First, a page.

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CAN A NEW BOSS AT NASA SAVE THE SPACE PROGRAM?

If confirmed, California aerospace executive Daniel S. Goldin, nominated this week to become the ninth NASA administrator in the agency's 34-year history, will come to the job at a difficult time and under difficult circumstances.

Despite his track record of producing tough, dependable space hardware, Goldin is not well-known in some circles that participate in space policy and politics.Because the opening at NASA was created by the forced resignation of his predecessor over disagreements about the future of the space program, there's room for wondering if Goldin will be independent enough or will be a rubber stamp for the National Space Council.

The council, which advises the White House on space policy, has opted for a scaled-down version of the proposed manned space station. In the estimation of the prestigious National Research Council, the space station would be too small to do either the quality or the quantity of the research for which it is being designed.

Even the smaller space station is under attack in Congress by those who think the money involved should be spent on more down-to-earth undertakings.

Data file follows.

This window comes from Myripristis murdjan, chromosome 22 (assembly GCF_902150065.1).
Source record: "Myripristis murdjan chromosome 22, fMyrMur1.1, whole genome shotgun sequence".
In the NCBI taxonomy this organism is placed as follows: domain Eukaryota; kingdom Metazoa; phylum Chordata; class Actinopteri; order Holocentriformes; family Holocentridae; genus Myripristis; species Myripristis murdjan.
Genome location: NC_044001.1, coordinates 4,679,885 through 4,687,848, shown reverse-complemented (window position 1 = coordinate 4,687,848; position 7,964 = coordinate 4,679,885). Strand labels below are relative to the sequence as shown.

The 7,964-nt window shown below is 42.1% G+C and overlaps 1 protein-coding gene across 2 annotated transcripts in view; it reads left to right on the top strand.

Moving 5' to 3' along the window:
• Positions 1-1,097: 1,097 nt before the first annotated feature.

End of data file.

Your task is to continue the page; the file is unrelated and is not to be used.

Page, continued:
Since the price tag on the space station has escalated from $8 billion in 1984 to more than $30 billion today, such attacks are to be expected. Even so, the criticism is misplaced.

Yes, there are plenty of other worthwhile programs that could use the money. But the poor, or some equivalent pressing social problem, will always be with us. New technology spun off by the space program can help the economy grow. Despite the higher costs involved, some space research is performed more effectively by people than by machines. It would be penny-wise but pound-foolish to orbit a space station that saves money but is unable to do the job. Besides, consider the potential contribution of an adequate space station to national security. A well-known military principle is that whoever controls the high ground has the better chance of prevailing in a conflict - or preventing a conflict from starting. Since space constitutes the "high ground" in modern times, manned space stations can contribute to peace as well as to science.

Goldin is being brought to NASA at a time when there's reason for worrying about the agency's future. If confirmed, he will owe his job to those who have helped transform the policy of the space program from a bold and ambitious undertaking to one that is decidedly timid. Consequently, there's room for wondering if Goldin has the vision and vigor needed to correct the current, misguided course.